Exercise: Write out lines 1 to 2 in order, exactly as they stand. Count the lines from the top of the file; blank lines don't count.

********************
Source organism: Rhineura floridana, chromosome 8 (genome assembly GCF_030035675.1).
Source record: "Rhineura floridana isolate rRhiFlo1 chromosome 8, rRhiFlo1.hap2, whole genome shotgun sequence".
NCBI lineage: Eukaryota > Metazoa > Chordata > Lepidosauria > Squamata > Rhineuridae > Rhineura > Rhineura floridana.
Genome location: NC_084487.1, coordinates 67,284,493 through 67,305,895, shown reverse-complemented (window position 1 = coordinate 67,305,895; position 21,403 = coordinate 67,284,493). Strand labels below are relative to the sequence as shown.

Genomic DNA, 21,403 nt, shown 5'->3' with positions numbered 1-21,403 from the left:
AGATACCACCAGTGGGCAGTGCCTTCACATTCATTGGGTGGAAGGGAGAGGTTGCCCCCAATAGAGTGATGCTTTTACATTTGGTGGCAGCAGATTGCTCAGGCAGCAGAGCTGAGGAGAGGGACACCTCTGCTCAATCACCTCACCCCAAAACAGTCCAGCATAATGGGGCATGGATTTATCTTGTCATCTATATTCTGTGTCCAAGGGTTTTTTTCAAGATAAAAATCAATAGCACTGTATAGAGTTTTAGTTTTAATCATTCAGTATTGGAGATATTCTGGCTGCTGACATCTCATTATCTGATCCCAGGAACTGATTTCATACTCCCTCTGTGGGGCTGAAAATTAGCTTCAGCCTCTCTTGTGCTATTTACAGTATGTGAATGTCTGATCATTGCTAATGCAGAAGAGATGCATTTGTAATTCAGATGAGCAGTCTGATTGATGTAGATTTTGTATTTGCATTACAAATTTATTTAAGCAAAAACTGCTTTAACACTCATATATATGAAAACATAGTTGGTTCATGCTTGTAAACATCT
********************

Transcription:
Source organism: Rhineura floridana, chromosome 8 (genome assembly GCF_030035675.1).
Source record: "Rhineura floridana isolate rRhiFlo1 chromosome 8, rRhiFlo1.hap2, whole genome shotgun sequence".